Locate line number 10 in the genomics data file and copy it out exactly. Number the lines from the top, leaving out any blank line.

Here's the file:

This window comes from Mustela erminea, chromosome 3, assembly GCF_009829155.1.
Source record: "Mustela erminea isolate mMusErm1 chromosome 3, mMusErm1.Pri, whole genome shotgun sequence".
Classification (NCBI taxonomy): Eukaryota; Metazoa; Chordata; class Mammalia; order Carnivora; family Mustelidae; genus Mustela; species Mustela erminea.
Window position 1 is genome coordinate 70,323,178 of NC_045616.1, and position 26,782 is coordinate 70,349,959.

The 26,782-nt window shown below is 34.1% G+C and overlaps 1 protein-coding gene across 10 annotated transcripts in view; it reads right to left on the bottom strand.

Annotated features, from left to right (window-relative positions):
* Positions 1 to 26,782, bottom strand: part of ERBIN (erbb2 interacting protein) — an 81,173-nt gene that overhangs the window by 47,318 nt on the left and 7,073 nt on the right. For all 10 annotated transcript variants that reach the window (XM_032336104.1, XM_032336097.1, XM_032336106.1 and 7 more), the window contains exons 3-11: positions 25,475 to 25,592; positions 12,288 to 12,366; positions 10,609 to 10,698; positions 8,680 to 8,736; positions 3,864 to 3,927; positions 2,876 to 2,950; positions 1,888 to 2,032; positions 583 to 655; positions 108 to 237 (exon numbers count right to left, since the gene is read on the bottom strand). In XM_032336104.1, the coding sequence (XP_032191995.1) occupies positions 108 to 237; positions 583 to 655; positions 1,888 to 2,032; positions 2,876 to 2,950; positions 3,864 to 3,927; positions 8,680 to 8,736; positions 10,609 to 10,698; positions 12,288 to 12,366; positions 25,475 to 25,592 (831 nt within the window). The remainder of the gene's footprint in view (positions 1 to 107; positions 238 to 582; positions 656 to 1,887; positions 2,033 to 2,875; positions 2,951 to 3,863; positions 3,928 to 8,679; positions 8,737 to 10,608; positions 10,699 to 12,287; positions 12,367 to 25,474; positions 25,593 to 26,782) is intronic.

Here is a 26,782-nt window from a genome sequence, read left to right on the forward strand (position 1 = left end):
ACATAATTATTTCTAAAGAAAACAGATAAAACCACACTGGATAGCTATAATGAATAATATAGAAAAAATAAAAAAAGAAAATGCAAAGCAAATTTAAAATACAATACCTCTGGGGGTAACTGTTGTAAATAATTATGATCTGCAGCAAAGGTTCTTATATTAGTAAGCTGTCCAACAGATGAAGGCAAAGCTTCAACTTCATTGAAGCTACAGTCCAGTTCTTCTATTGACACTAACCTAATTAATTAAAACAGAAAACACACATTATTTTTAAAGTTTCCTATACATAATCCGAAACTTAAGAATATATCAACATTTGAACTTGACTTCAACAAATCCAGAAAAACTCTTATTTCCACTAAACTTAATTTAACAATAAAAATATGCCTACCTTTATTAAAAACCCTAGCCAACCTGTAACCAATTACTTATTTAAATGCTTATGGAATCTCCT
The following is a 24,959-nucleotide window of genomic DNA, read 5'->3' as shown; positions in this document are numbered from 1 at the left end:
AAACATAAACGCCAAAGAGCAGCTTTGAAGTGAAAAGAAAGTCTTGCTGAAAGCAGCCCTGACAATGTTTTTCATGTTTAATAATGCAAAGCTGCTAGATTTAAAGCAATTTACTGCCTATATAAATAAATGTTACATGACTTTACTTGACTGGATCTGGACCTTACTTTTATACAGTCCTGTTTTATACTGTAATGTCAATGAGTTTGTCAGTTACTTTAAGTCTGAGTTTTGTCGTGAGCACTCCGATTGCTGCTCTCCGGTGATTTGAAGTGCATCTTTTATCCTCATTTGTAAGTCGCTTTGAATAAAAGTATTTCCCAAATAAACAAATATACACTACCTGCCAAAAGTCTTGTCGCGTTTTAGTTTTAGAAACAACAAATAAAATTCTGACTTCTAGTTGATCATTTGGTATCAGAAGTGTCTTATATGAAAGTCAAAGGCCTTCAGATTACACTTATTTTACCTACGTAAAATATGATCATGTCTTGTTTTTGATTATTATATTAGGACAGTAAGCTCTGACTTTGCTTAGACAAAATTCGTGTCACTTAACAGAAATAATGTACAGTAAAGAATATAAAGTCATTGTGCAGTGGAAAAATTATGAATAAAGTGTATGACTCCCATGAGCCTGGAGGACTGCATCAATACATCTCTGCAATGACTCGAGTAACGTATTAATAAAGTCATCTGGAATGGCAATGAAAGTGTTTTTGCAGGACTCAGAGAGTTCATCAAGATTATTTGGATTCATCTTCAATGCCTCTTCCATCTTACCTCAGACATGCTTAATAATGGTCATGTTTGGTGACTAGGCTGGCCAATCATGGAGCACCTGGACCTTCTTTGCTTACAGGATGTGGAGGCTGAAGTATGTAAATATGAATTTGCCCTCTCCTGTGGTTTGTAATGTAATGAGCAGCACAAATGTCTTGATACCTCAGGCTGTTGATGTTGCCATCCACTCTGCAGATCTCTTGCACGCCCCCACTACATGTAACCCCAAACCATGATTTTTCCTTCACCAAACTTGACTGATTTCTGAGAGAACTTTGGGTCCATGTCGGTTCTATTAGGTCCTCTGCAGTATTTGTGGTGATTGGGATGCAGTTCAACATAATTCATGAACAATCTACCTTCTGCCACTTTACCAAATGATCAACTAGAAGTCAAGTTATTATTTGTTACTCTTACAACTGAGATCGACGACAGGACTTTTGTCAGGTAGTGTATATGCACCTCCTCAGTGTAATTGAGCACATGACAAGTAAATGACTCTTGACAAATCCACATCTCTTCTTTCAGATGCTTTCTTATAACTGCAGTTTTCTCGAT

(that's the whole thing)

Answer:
The following is a 24,959-nucleotide window of genomic DNA, read 5'->3' as shown; positions in this document are numbered from 1 at the left end: